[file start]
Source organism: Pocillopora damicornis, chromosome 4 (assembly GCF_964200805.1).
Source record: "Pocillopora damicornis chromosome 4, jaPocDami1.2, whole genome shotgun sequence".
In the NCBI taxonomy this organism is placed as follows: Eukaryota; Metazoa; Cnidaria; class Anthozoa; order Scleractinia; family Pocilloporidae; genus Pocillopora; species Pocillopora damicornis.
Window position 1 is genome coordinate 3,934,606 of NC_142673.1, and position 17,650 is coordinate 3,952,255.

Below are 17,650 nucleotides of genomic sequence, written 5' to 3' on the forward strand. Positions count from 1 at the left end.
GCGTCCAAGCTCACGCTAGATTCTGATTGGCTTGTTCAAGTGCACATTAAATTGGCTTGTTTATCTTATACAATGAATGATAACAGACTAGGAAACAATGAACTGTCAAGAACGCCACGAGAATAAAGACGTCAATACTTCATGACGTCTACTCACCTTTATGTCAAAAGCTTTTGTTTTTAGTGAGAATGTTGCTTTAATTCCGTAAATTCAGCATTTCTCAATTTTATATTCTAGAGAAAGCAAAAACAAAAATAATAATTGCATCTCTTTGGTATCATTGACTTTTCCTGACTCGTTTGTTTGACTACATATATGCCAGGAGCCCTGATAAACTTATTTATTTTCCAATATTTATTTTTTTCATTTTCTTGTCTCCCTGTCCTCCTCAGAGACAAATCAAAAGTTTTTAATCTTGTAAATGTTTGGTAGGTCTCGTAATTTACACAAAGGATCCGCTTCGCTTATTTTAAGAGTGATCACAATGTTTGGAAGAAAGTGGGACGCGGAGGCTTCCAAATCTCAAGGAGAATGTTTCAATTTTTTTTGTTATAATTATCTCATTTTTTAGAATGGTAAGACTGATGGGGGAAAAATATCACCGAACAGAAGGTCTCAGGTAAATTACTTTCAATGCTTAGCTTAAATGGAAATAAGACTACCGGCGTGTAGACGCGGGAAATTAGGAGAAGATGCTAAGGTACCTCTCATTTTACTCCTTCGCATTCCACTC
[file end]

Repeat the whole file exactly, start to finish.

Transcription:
Source organism: Pocillopora damicornis, chromosome 4 (assembly GCF_964200805.1).
Source record: "Pocillopora damicornis chromosome 4, jaPocDami1.2, whole genome shotgun sequence".
In the NCBI taxonomy this organism is placed as follows: Eukaryota; Metazoa; Cnidaria; class Anthozoa; order Scleractinia; family Pocilloporidae; genus Pocillopora; species Pocillopora damicornis.
Window position 1 is genome coordinate 3,934,606 of NC_142673.1, and position 17,650 is coordinate 3,952,255.

Below are 17,650 nucleotides of genomic sequence, written 5' to 3' on the forward strand. Positions count from 1 at the left end.
GCGTCCAAGCTCACGCTAGATTCTGATTGGCTTGTTCAAGTGCACATTAAATTGGCTTGTTTATCTTATACAATGAATGATAACAGACTAGGAAACAATGAACTGTCAAGAACGCCACGAGAATAAAGACGTCAATACTTCATGACGTCTACTCACCTTTATGTCAAAAGCTTTTGTTTTTAGTGAGAATGTTGCTTTAATTCCGTAAATTCAGCATTTCTCAATTTTATATTCTAGAGAAAGCAAAAACAAAAATAATAATTGCATCTCTTTGGTATCATTGACTTTTCCTGACTCGTTTGTTTGACTACATATATGCCAGGAGCCCTGATAAACTTATTTATTTTCCAATATTTATTTTTTTCATTTTCTTGTCTCCCTGTCCTCCTCAGAGACAAATCAAAAGTTTTTAATCTTGTAAATGTTTGGTAGGTCTCGTAATTTACACAAAGGATCCGCTTCGCTTATTTTAAGAGTGATCACAATGTTTGGAAGAAAGTGGGACGCGGAGGCTTCCAAATCTCAAGGAGAATGTTTCAATTTTTTTTGTTATAATTATCTCATTTTTTAGAATGGTAAGACTGATGGGGGAAAAATATCACCGAACAGAAGGTCTCAGGTAAATTACTTTCAATGCTTAGCTTAAATGGAAATAAGACTACCGGCGTGTAGACGCGGGAAATTAGGAGAAGATGCTAAGGTACCTCTCATTTTACTCCTTCGCATTCCACTC